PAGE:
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Ancient trees form bloodlines that bolster forests for thousands of years

Live Science

By: Stephanie Pappas

Ancient trees, the venerable sentinels of forests, may preserve genetic diversity that helps woodlands thrive for thousands of years, a new study suggests. 

In a typical deciduous forest, the oldest of the old trees — many of which were standing during the First Crusade — can act almost like time-travelers, representing the forest as it stood centuries before most of the trees around it were saplings. These ancient trees may have taken root in very different environmental circumstances as most other trees in the forest, meaning their offspring may have advantages should the environment change again. 

Some species of trees are famous for living to mind-bogglingly ripe old ages: The White Mountains of California are home to unique populations of extremely long-lived bristlecone pines (Pinus longaeva), which can survive more than 5,000 years. California's Giant Sequoia (Sequoiadendron giganteum) has been recorded living longer than 3,000 years, as has the alerce (Fitzroya cupressoides) of Chile and Argentina.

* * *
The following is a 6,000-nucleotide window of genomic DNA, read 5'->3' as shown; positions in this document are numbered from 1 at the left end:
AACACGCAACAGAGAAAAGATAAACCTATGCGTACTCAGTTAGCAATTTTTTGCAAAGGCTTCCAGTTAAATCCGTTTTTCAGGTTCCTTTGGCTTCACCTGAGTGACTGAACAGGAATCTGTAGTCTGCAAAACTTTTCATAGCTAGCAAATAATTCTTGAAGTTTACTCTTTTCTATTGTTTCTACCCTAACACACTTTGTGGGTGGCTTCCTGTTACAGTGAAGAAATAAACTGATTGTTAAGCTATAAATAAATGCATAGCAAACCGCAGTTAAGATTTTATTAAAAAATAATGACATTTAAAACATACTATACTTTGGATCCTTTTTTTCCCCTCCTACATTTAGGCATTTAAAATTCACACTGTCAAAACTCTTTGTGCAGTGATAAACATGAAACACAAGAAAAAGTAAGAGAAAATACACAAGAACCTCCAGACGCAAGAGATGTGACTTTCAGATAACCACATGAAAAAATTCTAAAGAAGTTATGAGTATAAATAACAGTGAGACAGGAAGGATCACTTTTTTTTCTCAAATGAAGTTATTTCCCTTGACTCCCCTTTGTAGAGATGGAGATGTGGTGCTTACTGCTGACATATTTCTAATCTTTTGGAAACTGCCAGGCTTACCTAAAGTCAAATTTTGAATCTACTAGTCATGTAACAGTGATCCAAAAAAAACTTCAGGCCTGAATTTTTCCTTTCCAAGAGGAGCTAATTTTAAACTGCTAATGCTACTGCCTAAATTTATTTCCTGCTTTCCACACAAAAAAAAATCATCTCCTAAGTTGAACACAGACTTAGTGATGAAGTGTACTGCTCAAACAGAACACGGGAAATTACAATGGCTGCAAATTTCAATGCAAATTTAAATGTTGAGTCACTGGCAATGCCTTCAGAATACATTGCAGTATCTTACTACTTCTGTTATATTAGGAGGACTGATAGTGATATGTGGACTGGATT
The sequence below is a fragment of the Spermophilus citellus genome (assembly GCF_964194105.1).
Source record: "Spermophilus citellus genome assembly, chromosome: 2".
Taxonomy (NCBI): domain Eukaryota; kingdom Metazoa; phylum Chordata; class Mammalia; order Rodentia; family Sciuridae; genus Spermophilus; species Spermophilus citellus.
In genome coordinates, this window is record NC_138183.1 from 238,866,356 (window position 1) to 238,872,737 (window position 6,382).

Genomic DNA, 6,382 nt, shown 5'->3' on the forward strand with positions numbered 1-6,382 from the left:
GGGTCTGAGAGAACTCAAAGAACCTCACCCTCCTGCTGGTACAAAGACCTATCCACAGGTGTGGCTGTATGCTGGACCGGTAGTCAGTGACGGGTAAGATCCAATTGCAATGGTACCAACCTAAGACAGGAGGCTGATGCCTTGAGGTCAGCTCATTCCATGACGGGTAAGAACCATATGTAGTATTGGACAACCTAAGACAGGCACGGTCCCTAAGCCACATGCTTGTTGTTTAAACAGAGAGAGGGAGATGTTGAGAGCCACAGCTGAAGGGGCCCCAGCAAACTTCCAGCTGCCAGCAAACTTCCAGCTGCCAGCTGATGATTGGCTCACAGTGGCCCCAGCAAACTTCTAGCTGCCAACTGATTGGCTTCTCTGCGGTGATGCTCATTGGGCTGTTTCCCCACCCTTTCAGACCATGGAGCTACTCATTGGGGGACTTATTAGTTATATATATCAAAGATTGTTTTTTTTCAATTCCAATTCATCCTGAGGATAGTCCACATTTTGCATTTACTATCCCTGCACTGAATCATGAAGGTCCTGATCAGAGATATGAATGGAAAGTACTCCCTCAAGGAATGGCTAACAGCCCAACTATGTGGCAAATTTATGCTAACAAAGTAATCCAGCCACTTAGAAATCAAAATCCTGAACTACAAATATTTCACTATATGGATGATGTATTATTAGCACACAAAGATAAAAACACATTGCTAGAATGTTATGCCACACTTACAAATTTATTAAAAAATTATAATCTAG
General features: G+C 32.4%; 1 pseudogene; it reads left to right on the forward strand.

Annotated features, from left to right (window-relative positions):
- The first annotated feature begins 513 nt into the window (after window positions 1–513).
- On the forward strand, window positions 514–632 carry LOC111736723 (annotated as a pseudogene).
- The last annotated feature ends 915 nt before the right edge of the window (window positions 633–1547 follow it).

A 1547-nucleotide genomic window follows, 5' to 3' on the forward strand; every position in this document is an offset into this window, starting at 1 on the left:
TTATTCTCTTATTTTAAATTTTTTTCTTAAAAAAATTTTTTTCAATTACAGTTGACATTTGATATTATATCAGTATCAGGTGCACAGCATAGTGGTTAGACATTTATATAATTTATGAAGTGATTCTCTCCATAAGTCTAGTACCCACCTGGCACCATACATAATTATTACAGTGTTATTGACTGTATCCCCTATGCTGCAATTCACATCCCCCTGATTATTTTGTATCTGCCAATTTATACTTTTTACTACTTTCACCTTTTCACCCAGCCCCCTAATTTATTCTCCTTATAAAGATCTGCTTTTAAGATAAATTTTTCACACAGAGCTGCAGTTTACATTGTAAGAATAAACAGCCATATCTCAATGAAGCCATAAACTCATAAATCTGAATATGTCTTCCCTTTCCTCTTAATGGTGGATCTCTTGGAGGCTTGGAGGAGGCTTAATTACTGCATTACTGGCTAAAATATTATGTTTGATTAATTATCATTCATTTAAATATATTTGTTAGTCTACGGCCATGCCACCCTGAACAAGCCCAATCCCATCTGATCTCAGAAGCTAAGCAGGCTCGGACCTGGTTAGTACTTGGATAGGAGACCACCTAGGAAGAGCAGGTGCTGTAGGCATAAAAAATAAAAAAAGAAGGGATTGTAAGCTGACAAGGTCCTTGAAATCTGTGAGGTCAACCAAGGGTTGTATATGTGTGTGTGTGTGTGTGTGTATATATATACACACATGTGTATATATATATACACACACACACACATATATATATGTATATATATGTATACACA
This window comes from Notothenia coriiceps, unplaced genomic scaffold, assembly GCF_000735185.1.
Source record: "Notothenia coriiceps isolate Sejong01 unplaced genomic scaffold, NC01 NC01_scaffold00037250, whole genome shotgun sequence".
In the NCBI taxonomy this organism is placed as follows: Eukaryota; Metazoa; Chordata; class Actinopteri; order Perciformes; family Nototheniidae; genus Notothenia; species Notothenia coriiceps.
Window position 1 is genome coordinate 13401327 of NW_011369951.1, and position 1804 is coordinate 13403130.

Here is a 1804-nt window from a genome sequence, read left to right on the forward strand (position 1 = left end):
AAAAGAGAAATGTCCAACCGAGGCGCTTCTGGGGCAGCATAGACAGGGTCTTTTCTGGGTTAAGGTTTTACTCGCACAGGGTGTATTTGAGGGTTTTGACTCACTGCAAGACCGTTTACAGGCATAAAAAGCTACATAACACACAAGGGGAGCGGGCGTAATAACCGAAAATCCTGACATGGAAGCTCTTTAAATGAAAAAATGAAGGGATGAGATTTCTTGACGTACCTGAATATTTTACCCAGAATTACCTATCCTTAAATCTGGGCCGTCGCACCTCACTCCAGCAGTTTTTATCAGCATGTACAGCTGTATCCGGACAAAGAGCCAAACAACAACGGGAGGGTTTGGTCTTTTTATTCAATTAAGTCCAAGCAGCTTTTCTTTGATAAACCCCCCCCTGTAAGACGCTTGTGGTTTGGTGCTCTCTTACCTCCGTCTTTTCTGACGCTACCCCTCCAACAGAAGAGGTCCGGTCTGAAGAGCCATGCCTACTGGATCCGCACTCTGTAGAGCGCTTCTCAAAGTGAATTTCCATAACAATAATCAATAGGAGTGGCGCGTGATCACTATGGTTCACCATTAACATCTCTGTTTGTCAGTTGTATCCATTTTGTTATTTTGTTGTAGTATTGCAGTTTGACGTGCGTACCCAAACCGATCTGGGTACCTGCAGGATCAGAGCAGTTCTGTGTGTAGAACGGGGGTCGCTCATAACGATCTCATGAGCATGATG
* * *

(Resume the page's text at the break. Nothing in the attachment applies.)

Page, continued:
But even typical trees can have extraordinarily long lives, stretching for centuries. These ancients are now rare in North America thanks to logging and forest clearing, except  in a handful of places in the Pacific Northwest and in some parts of Appalachia, said Charles Cannon, the director of the Center for Tree Science at the Morton Arboretum in Lisle, Illinois. Surviving ancients are now mostly found in the tropics, in places like Borneo and the Amazon, Cannon told Live Science – and those forests are shrinking every day. 

"I am getting more and more convinced that they are quite important and do play a crucial role," Cannon said. "And once we lose them, they are gone. They are this property that emerges out of old-growth forests, out of centuries, and once we cut them down we're not getting them back."

Thursday, February 10, 2022